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A week's worth of keyboard-based music never before heard on Q2, including George Flynn's Trinity

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Monday, July 30, 2012

Part of listening to contemporary music these days is exploring the musical tributaries resulting from a single body of music, tracing lines of influence to larger, more expansive pools and discovering unexplored oases along the way. This week we consider the new and unfamiliar, offering keyboard music never before heard on Q2 Music by known and yet-known composers alike. 

Anchoring the programs Monday, Wednesday and Friday is a parsed hearing of American composer George Flynn's three part, two-hour masterpiece for piano, Trinity, a collosal and immense work to be deservingly placed alongside the equally epic piano cycles of Sorabji and Messiaen. The three-part Trinity was written over 25 years (the final part completed in 1993) and deals quite explicitly in its three portions ("Kanal", "Wound" and "Salvage") with themes of war, loss and annihilation.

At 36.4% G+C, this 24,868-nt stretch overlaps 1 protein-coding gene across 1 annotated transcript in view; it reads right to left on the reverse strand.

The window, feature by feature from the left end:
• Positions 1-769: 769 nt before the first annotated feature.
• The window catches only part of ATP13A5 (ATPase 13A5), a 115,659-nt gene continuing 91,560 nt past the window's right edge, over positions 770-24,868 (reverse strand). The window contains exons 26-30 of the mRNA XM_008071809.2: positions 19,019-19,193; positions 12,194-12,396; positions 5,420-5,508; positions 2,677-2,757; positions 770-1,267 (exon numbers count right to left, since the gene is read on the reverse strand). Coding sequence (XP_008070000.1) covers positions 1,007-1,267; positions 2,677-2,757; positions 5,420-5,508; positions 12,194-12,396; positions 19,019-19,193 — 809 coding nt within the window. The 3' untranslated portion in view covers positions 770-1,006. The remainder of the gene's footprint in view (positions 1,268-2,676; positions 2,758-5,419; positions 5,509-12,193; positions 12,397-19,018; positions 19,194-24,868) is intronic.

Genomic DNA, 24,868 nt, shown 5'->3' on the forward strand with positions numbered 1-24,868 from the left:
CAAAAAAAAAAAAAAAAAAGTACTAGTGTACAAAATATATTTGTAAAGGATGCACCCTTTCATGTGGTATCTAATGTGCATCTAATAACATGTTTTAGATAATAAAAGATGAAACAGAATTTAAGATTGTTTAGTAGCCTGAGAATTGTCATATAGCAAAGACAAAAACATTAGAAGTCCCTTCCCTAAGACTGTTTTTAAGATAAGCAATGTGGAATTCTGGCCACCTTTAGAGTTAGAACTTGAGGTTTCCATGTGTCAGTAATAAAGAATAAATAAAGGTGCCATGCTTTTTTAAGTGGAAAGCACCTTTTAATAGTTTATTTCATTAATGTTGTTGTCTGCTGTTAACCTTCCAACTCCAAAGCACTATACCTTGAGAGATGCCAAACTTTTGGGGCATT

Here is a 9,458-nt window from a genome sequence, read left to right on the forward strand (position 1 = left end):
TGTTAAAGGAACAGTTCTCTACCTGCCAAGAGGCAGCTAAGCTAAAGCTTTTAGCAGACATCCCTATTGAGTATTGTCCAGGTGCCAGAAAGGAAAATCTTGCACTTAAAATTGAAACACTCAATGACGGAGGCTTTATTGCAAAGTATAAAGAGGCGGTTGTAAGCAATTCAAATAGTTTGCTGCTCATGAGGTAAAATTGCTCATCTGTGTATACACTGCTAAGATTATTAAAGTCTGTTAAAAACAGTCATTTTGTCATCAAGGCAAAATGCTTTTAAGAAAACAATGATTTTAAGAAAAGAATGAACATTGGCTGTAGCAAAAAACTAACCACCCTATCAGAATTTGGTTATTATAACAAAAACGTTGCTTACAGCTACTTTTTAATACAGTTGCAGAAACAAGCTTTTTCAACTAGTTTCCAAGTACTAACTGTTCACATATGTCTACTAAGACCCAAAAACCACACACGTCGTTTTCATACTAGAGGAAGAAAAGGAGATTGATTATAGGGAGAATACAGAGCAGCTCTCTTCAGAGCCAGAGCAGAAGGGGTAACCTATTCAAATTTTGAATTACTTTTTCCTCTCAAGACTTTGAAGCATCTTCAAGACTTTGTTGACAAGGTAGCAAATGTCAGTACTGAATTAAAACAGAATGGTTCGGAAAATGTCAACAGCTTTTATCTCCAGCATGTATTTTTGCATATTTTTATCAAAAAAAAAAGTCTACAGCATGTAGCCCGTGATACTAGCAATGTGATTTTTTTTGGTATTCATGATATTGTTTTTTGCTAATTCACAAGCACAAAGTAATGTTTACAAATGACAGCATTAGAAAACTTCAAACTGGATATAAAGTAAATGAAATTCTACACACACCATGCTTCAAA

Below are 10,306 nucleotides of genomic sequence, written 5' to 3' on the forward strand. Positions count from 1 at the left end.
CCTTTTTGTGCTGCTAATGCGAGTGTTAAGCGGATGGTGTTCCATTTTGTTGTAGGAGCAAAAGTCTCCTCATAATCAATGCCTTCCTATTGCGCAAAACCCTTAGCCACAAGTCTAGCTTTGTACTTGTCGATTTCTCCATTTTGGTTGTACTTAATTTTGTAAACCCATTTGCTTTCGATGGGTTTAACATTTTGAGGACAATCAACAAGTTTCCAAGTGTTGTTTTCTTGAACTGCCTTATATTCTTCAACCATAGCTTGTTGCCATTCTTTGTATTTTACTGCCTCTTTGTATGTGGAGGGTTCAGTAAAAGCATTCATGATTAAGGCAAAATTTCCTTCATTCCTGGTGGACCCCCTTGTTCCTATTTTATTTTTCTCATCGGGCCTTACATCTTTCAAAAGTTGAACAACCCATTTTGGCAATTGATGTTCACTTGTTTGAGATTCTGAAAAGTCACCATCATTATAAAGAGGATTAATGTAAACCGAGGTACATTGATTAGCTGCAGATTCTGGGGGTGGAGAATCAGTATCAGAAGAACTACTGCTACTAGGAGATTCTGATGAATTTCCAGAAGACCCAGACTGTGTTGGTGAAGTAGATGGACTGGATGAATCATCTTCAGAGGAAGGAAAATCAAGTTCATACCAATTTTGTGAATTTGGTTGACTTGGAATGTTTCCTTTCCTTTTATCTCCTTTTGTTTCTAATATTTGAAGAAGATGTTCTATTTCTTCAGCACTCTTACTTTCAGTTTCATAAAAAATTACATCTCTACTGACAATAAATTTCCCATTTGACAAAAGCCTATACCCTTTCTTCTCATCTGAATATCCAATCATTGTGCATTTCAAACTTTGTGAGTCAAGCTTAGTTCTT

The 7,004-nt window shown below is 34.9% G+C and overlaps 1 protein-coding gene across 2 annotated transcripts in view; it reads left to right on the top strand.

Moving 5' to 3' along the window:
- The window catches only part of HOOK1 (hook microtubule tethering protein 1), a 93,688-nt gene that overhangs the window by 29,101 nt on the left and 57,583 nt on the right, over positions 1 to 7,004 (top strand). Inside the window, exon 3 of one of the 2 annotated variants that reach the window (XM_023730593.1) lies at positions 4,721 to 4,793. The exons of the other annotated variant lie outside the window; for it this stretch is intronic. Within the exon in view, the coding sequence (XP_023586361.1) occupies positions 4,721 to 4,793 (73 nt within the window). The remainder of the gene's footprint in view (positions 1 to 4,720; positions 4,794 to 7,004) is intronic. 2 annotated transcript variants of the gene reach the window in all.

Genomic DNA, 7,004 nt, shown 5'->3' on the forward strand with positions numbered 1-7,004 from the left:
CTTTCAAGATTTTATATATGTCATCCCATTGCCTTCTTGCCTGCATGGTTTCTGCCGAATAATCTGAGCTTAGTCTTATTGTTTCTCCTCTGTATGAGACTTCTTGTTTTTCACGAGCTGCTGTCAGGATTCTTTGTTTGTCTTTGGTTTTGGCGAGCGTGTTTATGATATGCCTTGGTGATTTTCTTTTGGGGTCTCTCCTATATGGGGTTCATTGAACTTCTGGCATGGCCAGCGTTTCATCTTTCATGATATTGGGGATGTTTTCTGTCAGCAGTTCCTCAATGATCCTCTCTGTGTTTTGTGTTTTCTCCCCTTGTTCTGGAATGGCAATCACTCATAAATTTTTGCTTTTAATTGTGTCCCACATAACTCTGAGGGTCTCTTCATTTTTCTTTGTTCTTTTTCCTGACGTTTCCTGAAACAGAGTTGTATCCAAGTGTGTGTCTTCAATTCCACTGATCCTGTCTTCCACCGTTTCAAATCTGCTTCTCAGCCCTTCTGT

Not for the faint of heart, this piece is nevertheless truly one that must be heard to be believed.

In addition to this new-to-Q2Music colossus, we have smaller works by a number of composers new to the Q2 rotation. Monday and Tuesday we have music from recent Juilliard graduates Nathan Shields, Wei-Chieh Lin and Reinaldo Moya, in addition to piano works by Wolfgang Rihm and Jacob Druckman (his masterwork, The Seven Deadly Sins).

Scattered throughout the remainder of the week are new entires from Carl Vine (his Second Sonata), Luciano Berio (Points On A Curve To Find, which is so, so awesome), and Magnus Lindberg (his knotty, exciting solo piano piece, Twine).

A week full of Q2 Music premieres that is not to be missed. What do you think of the Flynn?! 

Hosted by:

Conor Hanick
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